Life is strange. This morning, I read an article about folks at Family Radio. You know, the nice people who are sponsoring the end of the world this coming Saturday (as predicted by their founder). The author of the article interviewed a woman named Esther, who is the receptionist at Family Radio’s office in Oakland, California. Esther indicated that she was making appointments for most of Family Radio’s employees well beyond the May 21 end of the world date, and that she estimated about 80% of Family Radio’s employees don’t believe that Christ will return to begin the end times on Saturday. Yet, they continue to be purveyors of this prediction.
Some have suggested that perhaps the real goal of the prediction, and its attendant publicity, is a kind of religious scam meant to increase visibility for and income to Family Radio. That’s certainly a possibility, though it seems an odd one, to me. After all, assuming that Mr. Camping, their leader, is wrong and the world really won’t start ending on Saturday, then presumably those who are believers will be greatly disappointed and drift away from him and Family Radio.
I tend to think that Mr. Camping does indeed believe what he says. And he’s hardly the only one to jump on the Apocalypse band wagon. Lots of folks these days, it seems, are fascinated by various end of the world scenarios, be they rooted in Christian apocalyptic tradition or the end of the Mayan calendar. It is truly, I think, a sign of the times in which we live.
Let’s face it: things are pretty stressful right now. Climate change, floods and fires, earthquakes and nuclear meltdowns, rising gas and food prices, widespread unemployment, economic uncertainty – there’s an awful lot on the global plate these days. It is understandable that some people, overwhelmed by so many challenges, would long for some divine intervention that would bring it all to an end and set things right for ever after. When looked at from this perspective, all the apocalyptic talk and thinking really represents a deep human longing to be taken care of by a higher power. It’s a recognition that things are badly messed up in lots of ways. And, it’s a belief that things are so messed up that we can’t get a handle on them. We need God or some divine or cosmic force to do it for us.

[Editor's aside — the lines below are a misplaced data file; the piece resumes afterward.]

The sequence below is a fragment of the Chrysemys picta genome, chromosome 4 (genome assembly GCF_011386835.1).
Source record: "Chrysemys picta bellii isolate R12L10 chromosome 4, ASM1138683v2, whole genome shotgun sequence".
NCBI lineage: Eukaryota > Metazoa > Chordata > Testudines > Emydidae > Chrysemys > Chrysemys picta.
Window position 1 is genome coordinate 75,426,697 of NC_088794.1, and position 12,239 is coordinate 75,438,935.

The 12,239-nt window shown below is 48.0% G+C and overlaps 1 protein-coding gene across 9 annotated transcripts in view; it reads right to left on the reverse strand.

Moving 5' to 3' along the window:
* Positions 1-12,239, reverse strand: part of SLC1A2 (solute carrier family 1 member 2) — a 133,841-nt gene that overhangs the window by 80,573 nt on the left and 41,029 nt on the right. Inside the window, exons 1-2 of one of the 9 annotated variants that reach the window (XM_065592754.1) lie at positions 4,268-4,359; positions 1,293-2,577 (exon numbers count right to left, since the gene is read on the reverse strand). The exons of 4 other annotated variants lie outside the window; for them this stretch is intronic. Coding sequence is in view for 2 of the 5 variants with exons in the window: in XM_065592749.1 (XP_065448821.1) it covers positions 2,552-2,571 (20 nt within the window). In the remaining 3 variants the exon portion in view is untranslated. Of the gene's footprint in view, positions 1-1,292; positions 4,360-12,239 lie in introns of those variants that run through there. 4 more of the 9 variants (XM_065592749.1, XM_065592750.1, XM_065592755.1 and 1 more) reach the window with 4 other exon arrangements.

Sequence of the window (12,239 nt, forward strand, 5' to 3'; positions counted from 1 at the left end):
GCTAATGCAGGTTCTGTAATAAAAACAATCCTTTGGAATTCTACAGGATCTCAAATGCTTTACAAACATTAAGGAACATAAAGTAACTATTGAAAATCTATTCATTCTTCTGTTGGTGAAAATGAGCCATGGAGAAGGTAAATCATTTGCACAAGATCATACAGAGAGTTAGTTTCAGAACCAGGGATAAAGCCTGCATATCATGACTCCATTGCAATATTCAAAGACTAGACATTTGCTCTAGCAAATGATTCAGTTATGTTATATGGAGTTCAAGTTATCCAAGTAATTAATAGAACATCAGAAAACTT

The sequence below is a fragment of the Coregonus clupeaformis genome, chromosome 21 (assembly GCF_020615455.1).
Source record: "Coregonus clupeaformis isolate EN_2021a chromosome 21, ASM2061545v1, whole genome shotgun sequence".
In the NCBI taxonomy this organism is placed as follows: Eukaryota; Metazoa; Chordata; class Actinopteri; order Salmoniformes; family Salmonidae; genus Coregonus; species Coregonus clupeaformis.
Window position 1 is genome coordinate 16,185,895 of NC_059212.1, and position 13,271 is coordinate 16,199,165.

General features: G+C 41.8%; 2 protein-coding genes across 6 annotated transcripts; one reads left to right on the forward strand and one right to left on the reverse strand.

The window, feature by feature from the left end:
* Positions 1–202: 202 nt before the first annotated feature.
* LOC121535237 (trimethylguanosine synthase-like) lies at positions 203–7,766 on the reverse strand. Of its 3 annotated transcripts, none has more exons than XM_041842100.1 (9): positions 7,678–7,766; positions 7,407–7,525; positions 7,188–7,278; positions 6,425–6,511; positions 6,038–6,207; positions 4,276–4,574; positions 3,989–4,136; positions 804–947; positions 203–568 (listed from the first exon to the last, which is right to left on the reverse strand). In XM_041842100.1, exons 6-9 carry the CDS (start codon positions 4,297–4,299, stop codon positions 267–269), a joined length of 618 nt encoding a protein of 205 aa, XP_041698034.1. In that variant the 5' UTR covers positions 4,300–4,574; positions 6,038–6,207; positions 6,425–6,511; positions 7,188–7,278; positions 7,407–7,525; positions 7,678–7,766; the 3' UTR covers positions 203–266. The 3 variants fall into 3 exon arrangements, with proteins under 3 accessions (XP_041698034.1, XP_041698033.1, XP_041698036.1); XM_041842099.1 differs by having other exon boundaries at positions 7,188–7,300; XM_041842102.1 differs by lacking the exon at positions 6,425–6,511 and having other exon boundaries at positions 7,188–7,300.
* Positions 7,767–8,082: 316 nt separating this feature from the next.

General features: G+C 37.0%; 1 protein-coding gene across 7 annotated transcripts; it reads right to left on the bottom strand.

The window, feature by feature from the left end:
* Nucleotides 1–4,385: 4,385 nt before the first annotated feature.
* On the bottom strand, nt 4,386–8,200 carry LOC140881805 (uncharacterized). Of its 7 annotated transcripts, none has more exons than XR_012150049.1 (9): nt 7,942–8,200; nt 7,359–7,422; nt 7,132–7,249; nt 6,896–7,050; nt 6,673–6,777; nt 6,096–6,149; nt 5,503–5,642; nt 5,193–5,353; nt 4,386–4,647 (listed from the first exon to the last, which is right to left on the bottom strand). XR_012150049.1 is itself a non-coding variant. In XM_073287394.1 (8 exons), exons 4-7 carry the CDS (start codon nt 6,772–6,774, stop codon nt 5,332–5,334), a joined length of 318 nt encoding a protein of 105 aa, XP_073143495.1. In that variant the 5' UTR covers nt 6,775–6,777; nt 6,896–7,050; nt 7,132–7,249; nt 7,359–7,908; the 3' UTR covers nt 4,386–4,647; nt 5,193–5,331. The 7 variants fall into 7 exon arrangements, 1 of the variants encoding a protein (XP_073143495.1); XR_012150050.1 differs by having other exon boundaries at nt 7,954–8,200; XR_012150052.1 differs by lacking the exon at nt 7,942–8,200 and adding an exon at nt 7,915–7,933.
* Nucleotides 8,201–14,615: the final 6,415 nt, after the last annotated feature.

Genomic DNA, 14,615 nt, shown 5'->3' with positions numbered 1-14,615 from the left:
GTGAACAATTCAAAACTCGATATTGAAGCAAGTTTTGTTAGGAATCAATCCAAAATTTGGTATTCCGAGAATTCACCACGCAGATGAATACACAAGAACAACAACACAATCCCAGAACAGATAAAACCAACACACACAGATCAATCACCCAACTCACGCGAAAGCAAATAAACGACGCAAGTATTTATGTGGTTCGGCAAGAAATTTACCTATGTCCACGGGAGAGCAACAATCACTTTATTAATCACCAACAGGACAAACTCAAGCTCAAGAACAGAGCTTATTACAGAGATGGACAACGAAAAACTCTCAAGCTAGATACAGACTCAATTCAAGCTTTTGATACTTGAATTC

And that, it seems to me, is the real danger of going down the apocalyptic road: it is, at least in part, an abdication of personal responsibility. If God is going to come and clean things up, then all I have to do is wait and be faithful (which is usually interpreted as holding a particular belief and abiding by a particular personal moral code). I don’t actually have to do anything to try to make things better.
And that is not what the followers of Jesus are called to do. It is true that the Gospels show us a Jesus who did from time to time use apocalyptic imagery and speech, and books could be written (and probably have been) about how we might understand this particular aspect of Jesus. Yet, it is also clear that Jesus’ teaching contains a call to action: faithfulness for Jesus is a matter of doing. Love is a verb in the New Testament, and when we are enjoined to love our neighbors, we are being asked to do something for them.
And when Jesus is shown talking about judgment, that judgment is never based on beliefs or personal moral purity. It is based on the idea of “What have you done for my beloved human family lately?” Lack of compassionate action is what constitutes a negative judgment in the teaching of Jesus.
One wonders what might happen if the energy that people like the Family Radio folks have poured into their apocalyptic hopes (which, apparently, many of them don’t really believe!) had instead been poured into tackling some of the world’s challenges. We wouldn’t suddenly have solved them all, certainly, but we might have made some steps forward. And, instead of waiting for Christ to appear in the sky, they might have found that Christ was already here, waiting for them all along to be his hands and heart in the world.